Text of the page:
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A piece from Lauri Olson-Hohman's "Bee Wild and Crazy" show. The show will be up at the Vanilla Bean Cafe in Two Harbors until mid-August. Photo by Jim Erickson.
A piece from Lauri Olson-Hohman's "Bee Wild and Crazy" show. The show will be up at the Vanilla Bean Cafe in Two Harbors until mid-August. Photo by Jim Erickson.

Q&A with Silver Bay artist Lauri Olson-Hohman

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life Two Harbors, 55616
Two Harbors Minnesota 109 Waterfront Dr. 55616

Lauri Olson-Hohman makes her home in Silver Bay, where she is an avid athlete, explorer, photographer, devoted grandmother and full-time artist. A show of her art, entitled “Bee Crazy and Wild,” is currently on display at the Vanilla Bean Cafe in Two Harbors and will be up through mid-August. She defines her work as “mixed media.” She said that most of her art is repurposed; she often takes old paintings, sands them down and creates new art on the canvas and frames. All of the pieces in this series somehow incorporate bees. She also has cards available for purchase at the cafe, the Coho Cafe in Tofte, Cedar Chest in Beaver Bay, featuring photos of her rock balancing work. She answered five questions for the News-Chronicle about her creative process and work.

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Q: Who are your favorite artists and how have they influenced your work?

A: (Pablo) Picasso and (Joan) Miró. I like the abstract and playfulness of both artists.

Q: Balancing rock art is transient -- it almost never lasts more than a day. What is it like to put a lot of work into something that is temporary?

A: The rock balance has more to do with being outside, touching nature, finding the balance and letting go … it really fits what life is really all about. The photo (of the rock balance) is just a reminder of the beauty and its many different forms.

Q: What was the process like to create your "Bee Crazy and Wild" pieces? How long did each piece take?

A: “Bee Crazy and Wild” was all about fun and nature. First, I had to find old paintings (the kind that everyone had hanging above their sofa at one time) and then either just paint over them or sand a bit and paint over it, also painting the frames in a new bright color. I like not having things perfect, so to recycle, reuse or repurpose fits and is wise. Each piece takes about three to four days depending on how big and the design. My process also involves fabric, acrylics, inks and the bee stamp. “Bee Crazy” means love the living things of the earth and “Wild” means love nature and what is still left of it. I once read that the only thing that really satisfies us is what we need: water, fresh air, fresh food, healthy animals, people, love and a healthy lifestyle. Instead, we continue to chase after our "wants" which can never be satisfied, and that is why we keep chasing them. So when we learn to get back to the healthy basics … to feel, touch and care about nature (every aspect of our environment), then we will be thankful that our needs are filled and quit destroying nature because of selfish wants ... I could go on and on about this one, but that's enough for now.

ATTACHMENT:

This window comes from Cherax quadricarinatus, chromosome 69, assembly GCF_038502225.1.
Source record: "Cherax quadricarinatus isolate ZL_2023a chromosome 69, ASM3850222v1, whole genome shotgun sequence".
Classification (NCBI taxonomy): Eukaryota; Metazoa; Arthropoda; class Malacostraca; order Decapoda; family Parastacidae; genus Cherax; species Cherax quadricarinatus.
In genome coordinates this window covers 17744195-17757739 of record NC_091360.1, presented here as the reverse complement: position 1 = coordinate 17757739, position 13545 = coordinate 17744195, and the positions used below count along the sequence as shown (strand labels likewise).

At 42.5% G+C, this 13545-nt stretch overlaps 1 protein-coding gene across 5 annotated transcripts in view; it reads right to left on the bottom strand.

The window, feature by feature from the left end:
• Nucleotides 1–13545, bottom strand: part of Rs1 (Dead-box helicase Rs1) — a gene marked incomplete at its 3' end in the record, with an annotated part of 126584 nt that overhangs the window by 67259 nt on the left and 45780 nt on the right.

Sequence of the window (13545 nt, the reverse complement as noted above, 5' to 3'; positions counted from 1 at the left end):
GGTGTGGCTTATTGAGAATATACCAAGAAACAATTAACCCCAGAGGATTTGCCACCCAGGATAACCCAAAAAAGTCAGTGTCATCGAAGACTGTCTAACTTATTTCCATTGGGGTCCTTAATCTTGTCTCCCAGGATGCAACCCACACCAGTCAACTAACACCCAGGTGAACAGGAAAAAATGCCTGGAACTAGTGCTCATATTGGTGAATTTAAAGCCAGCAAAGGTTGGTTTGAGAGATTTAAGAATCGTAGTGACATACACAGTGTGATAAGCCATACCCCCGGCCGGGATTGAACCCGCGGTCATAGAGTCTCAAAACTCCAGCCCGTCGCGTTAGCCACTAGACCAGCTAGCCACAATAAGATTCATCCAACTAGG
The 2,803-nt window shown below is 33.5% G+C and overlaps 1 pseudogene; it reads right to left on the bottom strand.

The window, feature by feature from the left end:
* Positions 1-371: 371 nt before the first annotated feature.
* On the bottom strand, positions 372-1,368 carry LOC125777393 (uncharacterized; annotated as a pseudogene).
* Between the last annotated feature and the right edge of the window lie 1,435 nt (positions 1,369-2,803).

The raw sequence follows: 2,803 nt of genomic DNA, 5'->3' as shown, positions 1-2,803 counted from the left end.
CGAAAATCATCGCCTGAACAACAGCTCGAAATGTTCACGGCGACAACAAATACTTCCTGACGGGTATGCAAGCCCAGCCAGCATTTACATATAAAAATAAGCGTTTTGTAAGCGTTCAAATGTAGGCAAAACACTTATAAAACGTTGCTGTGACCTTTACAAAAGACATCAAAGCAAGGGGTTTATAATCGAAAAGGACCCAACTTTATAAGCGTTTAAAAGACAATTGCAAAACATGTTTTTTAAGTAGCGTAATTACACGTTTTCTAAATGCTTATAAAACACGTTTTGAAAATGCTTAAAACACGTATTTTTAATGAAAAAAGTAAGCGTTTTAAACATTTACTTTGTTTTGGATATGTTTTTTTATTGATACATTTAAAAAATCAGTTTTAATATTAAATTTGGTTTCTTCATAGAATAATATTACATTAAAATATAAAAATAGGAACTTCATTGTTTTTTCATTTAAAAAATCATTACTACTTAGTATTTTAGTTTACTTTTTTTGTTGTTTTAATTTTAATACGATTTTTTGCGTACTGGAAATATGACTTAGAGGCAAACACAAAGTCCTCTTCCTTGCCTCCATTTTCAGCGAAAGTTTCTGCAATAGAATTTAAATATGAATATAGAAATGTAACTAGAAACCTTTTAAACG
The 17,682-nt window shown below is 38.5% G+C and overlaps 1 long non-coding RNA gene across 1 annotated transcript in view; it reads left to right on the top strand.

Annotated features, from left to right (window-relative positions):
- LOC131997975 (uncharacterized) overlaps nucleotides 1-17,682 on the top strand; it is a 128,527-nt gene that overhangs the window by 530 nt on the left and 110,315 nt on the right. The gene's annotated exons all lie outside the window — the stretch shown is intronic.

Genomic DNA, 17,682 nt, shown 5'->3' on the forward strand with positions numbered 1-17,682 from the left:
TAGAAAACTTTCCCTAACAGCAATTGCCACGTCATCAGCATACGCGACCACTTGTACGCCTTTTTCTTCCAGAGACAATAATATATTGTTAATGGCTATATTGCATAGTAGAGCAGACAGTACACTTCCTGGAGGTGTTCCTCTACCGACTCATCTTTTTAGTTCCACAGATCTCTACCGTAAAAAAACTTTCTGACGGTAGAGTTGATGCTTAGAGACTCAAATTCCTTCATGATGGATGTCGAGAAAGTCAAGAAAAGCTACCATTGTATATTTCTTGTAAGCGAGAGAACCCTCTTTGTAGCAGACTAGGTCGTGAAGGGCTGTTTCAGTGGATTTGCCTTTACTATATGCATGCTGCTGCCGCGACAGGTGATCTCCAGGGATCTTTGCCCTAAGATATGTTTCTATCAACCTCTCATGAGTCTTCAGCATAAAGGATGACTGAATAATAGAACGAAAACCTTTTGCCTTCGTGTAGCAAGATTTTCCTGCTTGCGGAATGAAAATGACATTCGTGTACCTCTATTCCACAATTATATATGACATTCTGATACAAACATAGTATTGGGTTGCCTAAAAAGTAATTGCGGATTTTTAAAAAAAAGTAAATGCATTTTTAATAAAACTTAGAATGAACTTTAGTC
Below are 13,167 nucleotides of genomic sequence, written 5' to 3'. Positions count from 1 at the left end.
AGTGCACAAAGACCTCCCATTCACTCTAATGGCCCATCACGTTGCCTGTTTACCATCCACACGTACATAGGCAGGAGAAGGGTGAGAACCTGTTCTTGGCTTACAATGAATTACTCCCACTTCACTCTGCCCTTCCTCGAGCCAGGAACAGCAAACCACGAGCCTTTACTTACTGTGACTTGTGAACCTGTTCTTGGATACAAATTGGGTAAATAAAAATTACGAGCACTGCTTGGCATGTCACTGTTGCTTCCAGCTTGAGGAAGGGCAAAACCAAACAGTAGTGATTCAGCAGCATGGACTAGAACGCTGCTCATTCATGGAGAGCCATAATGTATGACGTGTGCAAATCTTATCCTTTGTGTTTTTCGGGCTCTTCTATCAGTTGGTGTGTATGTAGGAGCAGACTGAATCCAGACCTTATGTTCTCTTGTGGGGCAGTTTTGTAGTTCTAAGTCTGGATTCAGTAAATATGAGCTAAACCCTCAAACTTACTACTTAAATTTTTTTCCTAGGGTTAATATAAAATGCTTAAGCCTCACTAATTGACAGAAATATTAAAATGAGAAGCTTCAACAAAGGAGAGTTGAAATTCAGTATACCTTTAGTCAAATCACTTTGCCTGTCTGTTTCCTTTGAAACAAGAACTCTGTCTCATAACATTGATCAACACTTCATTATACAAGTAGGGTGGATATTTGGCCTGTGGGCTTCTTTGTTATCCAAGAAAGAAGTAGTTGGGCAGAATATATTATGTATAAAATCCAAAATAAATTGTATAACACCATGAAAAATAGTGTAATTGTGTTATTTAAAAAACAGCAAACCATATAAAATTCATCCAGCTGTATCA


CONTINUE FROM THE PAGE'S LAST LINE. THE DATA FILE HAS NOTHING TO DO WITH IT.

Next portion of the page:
Q: Do you ever experience periods of "creative block" where it's hard for you to come up with subject matter or inspiration? How do you get through it?

A: Oh, yes! I get creative blocks when my work doesn't sell and I focus on that (wondering what I am doing wrong or should be doing. However, I have been "different" forever, so I bounce back after I get in nature and do my thing. I am a nature lover and outside everyday. It feeds my soul and my heart. Sometimes with blocks, you need to let it be and just wait, which is the hardest! However, being creative is being in the flow and the more you stay in it the more creative you are. So, I focus on what is and what I love.

Q: You are an athlete and spend a lot of time outdoors. How does living on the North Shore influence your art?

A: Me being an athlete and spending time outdoors is everything to me, especially if I can include my grandkids. It influences everything about me and my art. I grew up playing in the woods, building forts, swimming in the rivers, swinging on Tarzan swings, hiking, picking hazelnuts and berries, balancing across logs laid over rivers, running from bear and moose when we would see them, shooting guns and bows and arrows, raiding apple trees, making mud dolls, playing in the rain, skating, sliding, skiing … you name it. I still try to do most of this -- no apple tree is safe. I believe most of my art is from Mother Nature and the beauty she shares. When I dive into a river, I see color and almost always a complete painting in my mind's eye. If I could capture what I see, I would be a money rich, famous artist before I die. However, I am very rich, as rich is a healthy, well-rounded lifestyle and I have that. I am grateful for that and for a very supportive group of family and friends

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